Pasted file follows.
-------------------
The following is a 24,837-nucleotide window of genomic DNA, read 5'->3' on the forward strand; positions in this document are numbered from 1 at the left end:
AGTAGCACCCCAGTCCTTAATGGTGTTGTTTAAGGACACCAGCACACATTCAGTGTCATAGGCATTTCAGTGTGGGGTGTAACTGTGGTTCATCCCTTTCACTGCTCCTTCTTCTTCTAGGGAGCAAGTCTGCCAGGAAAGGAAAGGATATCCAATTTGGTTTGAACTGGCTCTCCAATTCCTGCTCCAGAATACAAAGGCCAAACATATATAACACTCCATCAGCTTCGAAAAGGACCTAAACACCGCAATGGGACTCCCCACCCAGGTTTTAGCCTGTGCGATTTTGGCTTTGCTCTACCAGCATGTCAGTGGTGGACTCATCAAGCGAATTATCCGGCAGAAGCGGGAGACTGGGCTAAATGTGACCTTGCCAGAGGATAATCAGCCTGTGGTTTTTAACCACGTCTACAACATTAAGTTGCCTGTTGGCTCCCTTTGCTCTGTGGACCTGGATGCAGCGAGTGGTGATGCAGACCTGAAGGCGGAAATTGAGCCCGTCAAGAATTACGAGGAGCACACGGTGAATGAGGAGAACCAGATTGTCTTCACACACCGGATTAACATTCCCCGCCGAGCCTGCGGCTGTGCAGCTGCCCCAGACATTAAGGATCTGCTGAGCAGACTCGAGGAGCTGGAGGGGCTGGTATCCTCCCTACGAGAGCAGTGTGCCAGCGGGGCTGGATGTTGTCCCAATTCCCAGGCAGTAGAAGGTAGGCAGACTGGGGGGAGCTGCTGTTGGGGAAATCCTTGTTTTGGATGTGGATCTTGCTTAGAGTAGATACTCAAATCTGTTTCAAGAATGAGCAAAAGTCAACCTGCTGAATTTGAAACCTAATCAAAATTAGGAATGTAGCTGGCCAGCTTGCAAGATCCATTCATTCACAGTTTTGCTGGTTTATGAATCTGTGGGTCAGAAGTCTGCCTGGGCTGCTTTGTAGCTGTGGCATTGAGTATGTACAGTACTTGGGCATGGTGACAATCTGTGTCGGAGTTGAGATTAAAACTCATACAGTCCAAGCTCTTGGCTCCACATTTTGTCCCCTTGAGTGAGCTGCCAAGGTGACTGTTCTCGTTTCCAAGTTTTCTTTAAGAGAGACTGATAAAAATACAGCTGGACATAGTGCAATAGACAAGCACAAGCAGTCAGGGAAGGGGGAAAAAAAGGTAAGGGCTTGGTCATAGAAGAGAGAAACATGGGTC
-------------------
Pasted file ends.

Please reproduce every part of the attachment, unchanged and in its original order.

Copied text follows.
The following is a 24,837-nucleotide window of genomic DNA, read 5'->3' on the forward strand; positions in this document are numbered from 1 at the left end:
AGTAGCACCCCAGTCCTTAATGGTGTTGTTTAAGGACACCAGCACACATTCAGTGTCATAGGCATTTCAGTGTGGGGTGTAACTGTGGTTCATCCCTTTCACTGCTCCTTCTTCTTCTAGGGAGCAAGTCTGCCAGGAAAGGAAAGGATATCCAATTTGGTTTGAACTGGCTCTCCAATTCCTGCTCCAGAATACAAAGGCCAAACATATATAACACTCCATCAGCTTCGAAAAGGACCTAAACACCGCAATGGGACTCCCCACCCAGGTTTTAGCCTGTGCGATTTTGGCTTTGCTCTACCAGCATGTCAGTGGTGGACTCATCAAGCGAATTATCCGGCAGAAGCGGGAGACTGGGCTAAATGTGACCTTGCCAGAGGATAATCAGCCTGTGGTTTTTAACCACGTCTACAACATTAAGTTGCCTGTTGGCTCCCTTTGCTCTGTGGACCTGGATGCAGCGAGTGGTGATGCAGACCTGAAGGCGGAAATTGAGCCCGTCAAGAATTACGAGGAGCACACGGTGAATGAGGAGAACCAGATTGTCTTCACACACCGGATTAACATTCCCCGCCGAGCCTGCGGCTGTGCAGCTGCCCCAGACATTAAGGATCTGCTGAGCAGACTCGAGGAGCTGGAGGGGCTGGTATCCTCCCTACGAGAGCAGTGTGCCAGCGGGGCTGGATGTTGTCCCAATTCCCAGGCAGTAGAAGGTAGGCAGACTGGGGGGAGCTGCTGTTGGGGAAATCCTTGTTTTGGATGTGGATCTTGCTTAGAGTAGATACTCAAATCTGTTTCAAGAATGAGCAAAAGTCAACCTGCTGAATTTGAAACCTAATCAAAATTAGGAATGTAGCTGGCCAGCTTGCAAGATCCATTCATTCACAGTTTTGCTGGTTTATGAATCTGTGGGTCAGAAGTCTGCCTGGGCTGCTTTGTAGCTGTGGCATTGAGTATGTACAGTACTTGGGCATGGTGACAATCTGTGTCGGAGTTGAGATTAAAACTCATACAGTCCAAGCTCTTGGCTCCACATTTTGTCCCCTTGAGTGAGCTGCCAAGGTGACTGTTCTCGTTTCCAAGTTTTCTTTAAGAGAGACTGATAAAAATACAGCTGGACATAGTGCAATAGACAAGCACAAGCAGTCAGGGAAGGGGGAAAAAAAGGTAAGGGCTTGGTCATAGAAGAGAGAAACATGGGTC